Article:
= Cost of Sales
And leaves the Gross Profit

For other students reading this posting - I have deliberately ignored under/over absorbed overheads
Sandy
[email protected]
www.sandyhood.com
• Registered, Moderator Posts: 2,034
Marginal costing profit statement

Sales revenue Total units sold x price per unit
less
Cost of Sales
Opening Stock (Inventory) Units of finished goods in stock at start of period x marginal production cost per unit
Plus Marginal Production Costs
Material used in production kgs issued to production x cost per kg
Labour cost of production hours worked x rate per hour
Subtotal these 2 production costs - the marginal production cost of the units produced
Divide the production cost by the units produced - the marginal production cost per unit
Less
Closing stock Units of finished goods in stock at end of period x marginal production cost per unit
= Marginal Production Cost of Sales
And leaves the Contribution
Less
Total fixed production overhead costs incurred
= Gross Profit
Sandy
[email protected]
www.sandyhood.com
• Registered, Moderator Posts: 2,034
geek84 wrote: »
Could someone be kind enough to explain the similarities/differences and when it is appropriate to use each one?

Similarities
Both use the same information
Differences
They use that information in different ways

The reason why the 2 gross profits will be different is ONLY because of the different treatment of fixed production overhead.

Look at these 3 items:
Opening Stock value
(the marginal cost is only the previous period marginal cost of production per unit x the units in stock)
(the absorption cost will be higher, it is the same marginal cost plus the absorbed overhead)
Look at the way the cost per unit is worked out:
marginal production cost per unit x units
and
absorption production cost per unit x units

Production Cost value
1. Marginal Cost (just the total of the variable costs of making all the units produced)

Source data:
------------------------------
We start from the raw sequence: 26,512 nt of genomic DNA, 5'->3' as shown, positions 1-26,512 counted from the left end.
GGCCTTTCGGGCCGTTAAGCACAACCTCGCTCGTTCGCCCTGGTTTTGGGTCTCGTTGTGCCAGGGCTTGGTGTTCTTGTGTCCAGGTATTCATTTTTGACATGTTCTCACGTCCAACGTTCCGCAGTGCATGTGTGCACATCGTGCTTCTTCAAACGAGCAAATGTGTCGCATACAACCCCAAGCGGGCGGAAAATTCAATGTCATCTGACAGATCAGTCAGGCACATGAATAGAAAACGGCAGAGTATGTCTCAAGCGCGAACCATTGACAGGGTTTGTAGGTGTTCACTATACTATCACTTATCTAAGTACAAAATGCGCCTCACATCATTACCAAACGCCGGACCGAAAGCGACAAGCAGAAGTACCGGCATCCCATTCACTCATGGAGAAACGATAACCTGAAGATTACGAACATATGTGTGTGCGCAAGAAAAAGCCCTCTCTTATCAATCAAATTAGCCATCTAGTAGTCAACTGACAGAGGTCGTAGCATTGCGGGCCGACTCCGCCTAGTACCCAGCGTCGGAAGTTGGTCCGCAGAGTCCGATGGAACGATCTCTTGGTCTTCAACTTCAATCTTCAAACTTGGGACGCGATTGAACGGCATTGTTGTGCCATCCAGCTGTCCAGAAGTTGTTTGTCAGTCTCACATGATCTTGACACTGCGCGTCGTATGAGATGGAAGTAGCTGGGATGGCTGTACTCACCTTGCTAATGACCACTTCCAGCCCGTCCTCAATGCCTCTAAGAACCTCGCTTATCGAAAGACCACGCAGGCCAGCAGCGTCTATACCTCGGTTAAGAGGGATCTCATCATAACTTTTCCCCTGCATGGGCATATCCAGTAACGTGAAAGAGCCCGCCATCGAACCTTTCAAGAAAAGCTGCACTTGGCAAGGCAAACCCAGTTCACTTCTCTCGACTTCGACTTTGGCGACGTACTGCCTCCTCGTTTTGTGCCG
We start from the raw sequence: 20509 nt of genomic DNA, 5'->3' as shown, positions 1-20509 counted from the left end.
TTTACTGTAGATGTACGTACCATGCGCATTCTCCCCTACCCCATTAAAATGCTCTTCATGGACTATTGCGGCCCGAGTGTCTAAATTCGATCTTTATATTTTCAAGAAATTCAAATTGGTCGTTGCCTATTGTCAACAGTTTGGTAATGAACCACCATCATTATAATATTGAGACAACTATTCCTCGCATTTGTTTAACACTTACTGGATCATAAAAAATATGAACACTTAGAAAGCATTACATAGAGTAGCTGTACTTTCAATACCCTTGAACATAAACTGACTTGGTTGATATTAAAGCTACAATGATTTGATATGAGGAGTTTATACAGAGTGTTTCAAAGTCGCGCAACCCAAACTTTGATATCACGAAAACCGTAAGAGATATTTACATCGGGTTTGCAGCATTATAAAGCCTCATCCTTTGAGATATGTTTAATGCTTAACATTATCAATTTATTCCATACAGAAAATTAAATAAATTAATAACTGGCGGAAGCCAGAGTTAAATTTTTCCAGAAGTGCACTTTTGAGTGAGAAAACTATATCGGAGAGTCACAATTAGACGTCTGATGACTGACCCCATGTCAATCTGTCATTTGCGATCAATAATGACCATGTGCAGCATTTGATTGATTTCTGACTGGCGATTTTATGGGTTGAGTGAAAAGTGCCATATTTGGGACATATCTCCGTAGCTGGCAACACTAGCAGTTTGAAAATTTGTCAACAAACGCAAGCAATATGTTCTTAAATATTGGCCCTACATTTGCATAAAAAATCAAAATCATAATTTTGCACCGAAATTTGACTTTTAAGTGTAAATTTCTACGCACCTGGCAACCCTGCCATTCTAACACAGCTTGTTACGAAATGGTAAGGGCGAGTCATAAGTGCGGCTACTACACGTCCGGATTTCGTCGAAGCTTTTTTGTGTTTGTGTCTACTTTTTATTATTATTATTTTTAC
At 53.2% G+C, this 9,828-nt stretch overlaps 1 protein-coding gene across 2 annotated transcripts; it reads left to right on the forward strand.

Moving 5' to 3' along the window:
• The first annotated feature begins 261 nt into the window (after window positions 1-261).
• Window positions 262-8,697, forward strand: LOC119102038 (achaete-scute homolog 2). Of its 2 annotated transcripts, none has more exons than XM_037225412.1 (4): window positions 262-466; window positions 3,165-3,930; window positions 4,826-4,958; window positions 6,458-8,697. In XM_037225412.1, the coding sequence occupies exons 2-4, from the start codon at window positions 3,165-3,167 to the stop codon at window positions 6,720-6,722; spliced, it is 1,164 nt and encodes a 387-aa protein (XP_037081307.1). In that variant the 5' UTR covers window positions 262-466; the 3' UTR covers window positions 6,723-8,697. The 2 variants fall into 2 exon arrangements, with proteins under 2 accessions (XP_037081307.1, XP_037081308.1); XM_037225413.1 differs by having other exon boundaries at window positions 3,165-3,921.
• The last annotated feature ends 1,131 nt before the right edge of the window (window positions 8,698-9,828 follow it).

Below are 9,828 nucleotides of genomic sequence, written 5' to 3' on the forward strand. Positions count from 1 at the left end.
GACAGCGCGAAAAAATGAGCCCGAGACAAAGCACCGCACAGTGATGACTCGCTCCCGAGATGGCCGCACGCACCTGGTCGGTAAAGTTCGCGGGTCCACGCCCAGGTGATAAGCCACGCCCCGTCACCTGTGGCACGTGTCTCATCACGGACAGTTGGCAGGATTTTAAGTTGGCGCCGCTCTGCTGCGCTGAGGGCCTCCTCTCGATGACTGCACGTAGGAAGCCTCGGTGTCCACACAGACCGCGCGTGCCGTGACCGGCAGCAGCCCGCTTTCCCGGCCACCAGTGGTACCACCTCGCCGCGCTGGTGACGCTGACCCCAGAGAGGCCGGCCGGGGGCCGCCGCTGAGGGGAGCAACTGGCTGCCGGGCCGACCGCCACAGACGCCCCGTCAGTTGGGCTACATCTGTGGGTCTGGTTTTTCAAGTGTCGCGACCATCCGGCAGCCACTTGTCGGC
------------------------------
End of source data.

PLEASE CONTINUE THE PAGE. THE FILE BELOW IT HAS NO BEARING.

2. Absorption Cost (the total of the variable costs plus the overhead absorbed)
Closing Stock value
(the marginal cost is only the current period marginal cost of production per unit x the units in stock)
(the absorption cost will be higher, it is the current period absorption cost per unit x units in stock)

When would you use each?
Traditionally absorption costing is used for financial reporting, in such circumstances there are strict rules on the valuation of stock. This tends to require stock to include all costs of getting it to its present location and condition (i.e. looking backwards to see how it got there) so including the "normal" overhead cost of producing it is part of that cost.

Control, planning and decision-making really needs to know more than a reported profit. It needs useful information. The danger of a division where the products they make are no longer what customers want to buy is that they will build up stock levels. This behaviour can lead to high reported profits, as more and more of the period's production overhead is recorded as part of the closing stock. So if you are working in financial control, you would ask for marginal costing as the profit calculation. This would expose a poor performance as the overhead incurred in a period is all charged to the costs before gross profit is found.

I hope this gives you a step in the right direction.
Sandy
[email protected]
www.sandyhood.com
• Registered, Moderator Posts: 2,034
Here is a practice question
I have calculated that the absorption profit is £1,900 and the marginal cost profit is £1,690

Your task is to carry out the appropriate calculations to find each, then to explain why there is a difference, and finally to explain which is more suited as a calculation for internal control.
Sandy
[email protected]
www.sandyhood.com
• MAAT Posts: 568 ? ? ?
Hi SandyHood

Thanks very much indeed for your explanations.
• Registered Posts: 314
Hi Sandy,

Just to say thanks for your explanation on this subject, I too have been confused by this chapter and will be printing off your answers for reference.

Many thanks,

Amy